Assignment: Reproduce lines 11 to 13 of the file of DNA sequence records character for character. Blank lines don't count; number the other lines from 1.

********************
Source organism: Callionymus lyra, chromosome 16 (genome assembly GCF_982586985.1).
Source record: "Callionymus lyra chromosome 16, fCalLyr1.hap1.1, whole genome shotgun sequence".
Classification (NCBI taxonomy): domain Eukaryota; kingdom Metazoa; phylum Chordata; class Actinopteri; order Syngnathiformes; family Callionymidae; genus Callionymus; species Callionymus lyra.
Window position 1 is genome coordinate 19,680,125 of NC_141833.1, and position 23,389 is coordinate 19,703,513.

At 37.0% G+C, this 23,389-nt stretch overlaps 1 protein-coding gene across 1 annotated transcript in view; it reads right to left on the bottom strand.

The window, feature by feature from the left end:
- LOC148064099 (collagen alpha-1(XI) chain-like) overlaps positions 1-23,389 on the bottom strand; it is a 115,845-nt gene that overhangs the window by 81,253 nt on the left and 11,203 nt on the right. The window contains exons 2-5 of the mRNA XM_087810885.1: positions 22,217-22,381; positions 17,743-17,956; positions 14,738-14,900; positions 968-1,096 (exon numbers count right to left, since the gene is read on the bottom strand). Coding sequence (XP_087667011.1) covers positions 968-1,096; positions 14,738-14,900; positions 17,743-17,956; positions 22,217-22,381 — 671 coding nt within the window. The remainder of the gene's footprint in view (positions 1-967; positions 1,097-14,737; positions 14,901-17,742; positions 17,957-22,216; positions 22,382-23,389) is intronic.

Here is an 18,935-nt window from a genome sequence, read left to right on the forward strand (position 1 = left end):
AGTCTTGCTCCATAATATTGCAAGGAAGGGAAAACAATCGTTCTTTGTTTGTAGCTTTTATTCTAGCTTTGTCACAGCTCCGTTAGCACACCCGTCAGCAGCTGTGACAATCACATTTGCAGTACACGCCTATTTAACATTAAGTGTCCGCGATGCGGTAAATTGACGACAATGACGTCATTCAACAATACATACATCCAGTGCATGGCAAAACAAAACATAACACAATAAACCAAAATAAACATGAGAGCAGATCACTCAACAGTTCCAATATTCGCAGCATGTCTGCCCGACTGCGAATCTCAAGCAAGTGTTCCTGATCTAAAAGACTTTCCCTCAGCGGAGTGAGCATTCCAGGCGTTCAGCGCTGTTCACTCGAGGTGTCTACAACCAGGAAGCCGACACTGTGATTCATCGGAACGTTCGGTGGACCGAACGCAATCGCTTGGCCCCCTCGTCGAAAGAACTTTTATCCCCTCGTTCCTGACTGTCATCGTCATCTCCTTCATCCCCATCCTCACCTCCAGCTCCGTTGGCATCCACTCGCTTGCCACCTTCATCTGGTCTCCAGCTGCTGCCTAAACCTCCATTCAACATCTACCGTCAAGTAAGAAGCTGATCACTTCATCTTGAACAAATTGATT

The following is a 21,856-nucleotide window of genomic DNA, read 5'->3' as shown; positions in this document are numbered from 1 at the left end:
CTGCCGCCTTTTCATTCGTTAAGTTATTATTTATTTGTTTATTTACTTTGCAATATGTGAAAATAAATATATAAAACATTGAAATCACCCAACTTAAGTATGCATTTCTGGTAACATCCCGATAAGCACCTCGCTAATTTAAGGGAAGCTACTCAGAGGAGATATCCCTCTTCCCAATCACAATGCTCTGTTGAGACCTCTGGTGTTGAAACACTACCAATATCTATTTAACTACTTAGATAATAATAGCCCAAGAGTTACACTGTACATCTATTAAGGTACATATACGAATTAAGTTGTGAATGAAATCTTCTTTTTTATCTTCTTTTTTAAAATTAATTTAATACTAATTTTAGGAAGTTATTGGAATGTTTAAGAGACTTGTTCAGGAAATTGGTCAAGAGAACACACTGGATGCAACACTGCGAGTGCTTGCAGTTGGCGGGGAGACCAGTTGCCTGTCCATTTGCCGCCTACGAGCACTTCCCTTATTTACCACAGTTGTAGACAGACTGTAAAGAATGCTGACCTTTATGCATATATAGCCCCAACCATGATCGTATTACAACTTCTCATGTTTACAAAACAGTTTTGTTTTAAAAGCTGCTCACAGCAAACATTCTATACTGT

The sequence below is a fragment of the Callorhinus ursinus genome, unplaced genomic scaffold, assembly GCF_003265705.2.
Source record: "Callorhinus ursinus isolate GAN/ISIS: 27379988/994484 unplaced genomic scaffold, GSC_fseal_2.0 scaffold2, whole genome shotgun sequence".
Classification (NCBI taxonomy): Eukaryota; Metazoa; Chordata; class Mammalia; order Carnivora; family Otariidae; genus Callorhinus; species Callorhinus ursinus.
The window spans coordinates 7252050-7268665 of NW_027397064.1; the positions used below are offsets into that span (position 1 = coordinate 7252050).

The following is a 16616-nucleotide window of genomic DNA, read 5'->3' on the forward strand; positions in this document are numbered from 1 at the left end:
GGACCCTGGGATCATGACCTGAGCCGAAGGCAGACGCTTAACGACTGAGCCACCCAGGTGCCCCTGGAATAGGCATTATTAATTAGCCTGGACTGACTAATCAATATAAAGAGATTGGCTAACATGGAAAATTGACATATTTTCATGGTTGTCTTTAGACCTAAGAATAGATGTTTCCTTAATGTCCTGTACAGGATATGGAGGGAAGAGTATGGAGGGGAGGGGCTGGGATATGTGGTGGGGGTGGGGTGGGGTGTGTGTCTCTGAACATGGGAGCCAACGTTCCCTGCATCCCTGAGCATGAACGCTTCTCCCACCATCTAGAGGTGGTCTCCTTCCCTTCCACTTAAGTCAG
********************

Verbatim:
CTGCCGCCTTTTCATTCGTTAAGTTATTATTTATTTGTTTATTTACTTTGCAATATGTGAAAATAAATATATAAAACATTGAAATCACCCAACTTAAGTATGCATTTCTGGTAACATCCCGATAAGCACCTCGCTAATTTAAGGGAAGCTACTCAGAGGAGATATCCCTCTTCCCAATCACAATGCTCTGTTGAGACCTCTGGTGTTGAAACACTACCAATATCTATTTAACTACTTAGATAATAATAGCCCAAGAGTTACACTGTACATCTATTAAGGTACATATACGAATTAAGTTGTGAATGAAATCTTCTTTTTTATCTTCTTTTTTAAAATTAATTTAATACTAATTTTAGGAAGTTATTGGAATGTTTAAGAGACTTGTTCAGGAAATTGGTCAAGAGAACACACTGGATGCAACACTGCGAGTGCTTGCAGTTGGCGGGGAGACCAGTTGCCTGTCCATTTGCCGCCTACGAGCACTTCCCTTATTTACCACAGTTGTAGACAGACTGTAAAGAATGCTGACCTTTATGCATATATAGCCCCAACCATGATCGTATTACAACTTCTCATGTTTACAAAACAGTTTTGTTTTAAAAGCTGCTCACAGCAAACATTCTATACTGT

The sequence below is a fragment of the Callorhinus ursinus genome, unplaced genomic scaffold, assembly GCF_003265705.2.
Source record: "Callorhinus ursinus isolate GAN/ISIS: 27379988/994484 unplaced genomic scaffold, GSC_fseal_2.0 scaffold2, whole genome shotgun sequence".